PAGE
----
How is your pandemic parenting going? "The Faculty Parent" series chronicles the highs and lows of juggling parenting, teaching, research, and writing in uncertain times.
I’m writing this post remotely, but not from some tropical vacation locale. Nope. I’m tucked up in a spare bedroom of my parents' house typing furiously in the hope that I can get my thoughts down before one of my children bursts in begging me to play. I want to play. I want to take them to the pool and teach them to blow bubbles out of their noses. I want to be the relaxed and responsive parent that I never seem able to be during the academic year (theirs and mine). I also want to spend this time pursuing other aspirational endeavors. I want to reconnect with long dormant research agendas, finish new course preps and redesigns, all while keeping my inbox to a manageable size. I want to refresh, deepen, and form new connections in the communities where I live and work, grabbing all those coffees and attending the local meetings that are hard to squeeze into the schedule. But here I am, ferreted away in the most secluded corner of my parents’ house like a sullen teen, hoping to squeeze in as much creative and intellectual labor as possible before being hit by a water balloon.
While summers, especially for those with young children, have always been characterized by competing interests, this summer feels especially fraught. Our ongoing cultural shift from a restrictive pandemic logic to an “acceptable risk” mindset means that, for our crew and many others, family travel feels newly possible (though worries persist). Of course, many of us “traveled” in years 1 & 2 of the pandemic, but those trips were mostly needs driven; e.g. leaving dense urban areas during a surge, moving into a family member’s or friend’s house in order to start a “pod,” fully relocating your household where your kinship networks exist, etc. Now that vaccines are available for all ages (woo-hoo!) and travel restrictions have largely relaxed, the decision-making process re: summer has undergone another shift. One result, for those newly willing/able to travel, is a backlog of overdue visits. In other words, visiting Grandma and Pops this year is obligatory. At risk of sounding ungrateful, the urgency around post-pandemic family reunions means another set of logistical demands on the limited resources of summer.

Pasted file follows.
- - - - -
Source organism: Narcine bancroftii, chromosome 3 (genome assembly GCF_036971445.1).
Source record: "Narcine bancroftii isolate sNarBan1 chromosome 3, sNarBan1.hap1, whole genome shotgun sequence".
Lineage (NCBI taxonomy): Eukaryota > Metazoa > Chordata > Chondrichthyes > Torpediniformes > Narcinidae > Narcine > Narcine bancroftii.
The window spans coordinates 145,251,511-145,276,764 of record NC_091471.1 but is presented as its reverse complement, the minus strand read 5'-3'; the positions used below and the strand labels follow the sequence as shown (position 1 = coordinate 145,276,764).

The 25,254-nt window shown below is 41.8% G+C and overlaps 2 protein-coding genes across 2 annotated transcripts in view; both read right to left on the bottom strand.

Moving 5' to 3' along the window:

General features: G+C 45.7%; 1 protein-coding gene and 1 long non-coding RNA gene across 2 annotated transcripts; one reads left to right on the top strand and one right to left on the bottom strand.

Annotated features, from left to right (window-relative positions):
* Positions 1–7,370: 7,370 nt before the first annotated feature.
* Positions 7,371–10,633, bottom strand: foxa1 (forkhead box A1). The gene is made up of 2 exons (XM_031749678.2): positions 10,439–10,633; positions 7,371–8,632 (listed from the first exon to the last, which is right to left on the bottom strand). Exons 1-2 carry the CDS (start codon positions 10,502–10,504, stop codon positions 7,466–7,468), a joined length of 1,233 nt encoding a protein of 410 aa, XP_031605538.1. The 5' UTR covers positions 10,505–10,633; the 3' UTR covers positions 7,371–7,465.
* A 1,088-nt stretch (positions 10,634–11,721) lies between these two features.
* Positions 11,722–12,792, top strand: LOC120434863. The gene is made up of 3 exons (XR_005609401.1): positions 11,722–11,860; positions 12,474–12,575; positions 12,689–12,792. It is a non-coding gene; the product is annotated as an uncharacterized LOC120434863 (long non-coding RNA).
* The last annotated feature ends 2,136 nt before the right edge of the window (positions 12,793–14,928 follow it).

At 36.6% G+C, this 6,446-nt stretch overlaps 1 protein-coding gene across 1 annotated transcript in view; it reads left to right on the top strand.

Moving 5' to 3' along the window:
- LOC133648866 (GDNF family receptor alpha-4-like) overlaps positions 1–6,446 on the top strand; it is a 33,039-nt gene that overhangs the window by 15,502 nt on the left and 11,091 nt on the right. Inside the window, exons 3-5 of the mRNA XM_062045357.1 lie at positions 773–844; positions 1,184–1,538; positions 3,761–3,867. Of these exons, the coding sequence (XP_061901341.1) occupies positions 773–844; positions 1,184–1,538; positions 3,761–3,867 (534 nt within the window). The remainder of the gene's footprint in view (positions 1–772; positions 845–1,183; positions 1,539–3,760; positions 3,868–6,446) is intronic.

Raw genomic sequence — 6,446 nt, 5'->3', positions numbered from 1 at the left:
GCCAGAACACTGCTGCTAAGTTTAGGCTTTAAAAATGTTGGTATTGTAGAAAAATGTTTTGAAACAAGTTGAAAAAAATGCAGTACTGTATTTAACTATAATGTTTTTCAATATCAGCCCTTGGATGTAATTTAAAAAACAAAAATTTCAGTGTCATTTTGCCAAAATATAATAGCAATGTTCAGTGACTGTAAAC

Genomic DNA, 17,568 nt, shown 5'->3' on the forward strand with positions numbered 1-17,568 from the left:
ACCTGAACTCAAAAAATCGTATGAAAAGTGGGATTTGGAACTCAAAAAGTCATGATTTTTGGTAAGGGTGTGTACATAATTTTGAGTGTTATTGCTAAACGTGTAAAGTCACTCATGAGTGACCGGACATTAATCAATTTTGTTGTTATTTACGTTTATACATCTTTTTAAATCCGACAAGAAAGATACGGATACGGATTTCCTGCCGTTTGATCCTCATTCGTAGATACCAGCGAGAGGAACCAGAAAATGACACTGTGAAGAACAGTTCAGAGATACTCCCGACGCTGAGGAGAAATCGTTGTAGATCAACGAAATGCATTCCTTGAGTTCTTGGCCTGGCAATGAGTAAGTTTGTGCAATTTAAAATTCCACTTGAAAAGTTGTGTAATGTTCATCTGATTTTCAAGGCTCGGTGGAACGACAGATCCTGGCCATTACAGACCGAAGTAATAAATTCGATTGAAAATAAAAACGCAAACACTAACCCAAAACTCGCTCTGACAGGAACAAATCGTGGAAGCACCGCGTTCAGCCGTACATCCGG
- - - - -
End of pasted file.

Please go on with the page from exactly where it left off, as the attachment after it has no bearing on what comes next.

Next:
Further complicating the travel + childcare + summertime work calculus, in the part of Essex county where I live, many of the principal providers of full day summer camps are still operating with COVID-cautious enrollment caps that create systemic ripple effects on the local childcare infrastructure. A concrete example: Montclair YMCA’s day camp options were completely enrolled within days of summer registration opening in February! Families who waited to firm up their summer travel dates until (gasp!) April or May were out of luck. What remains for the slowpokes? Largely part-time camp option, typically 3-4 hours a day of care, available for purchase to the tune of hundreds of dollars per week.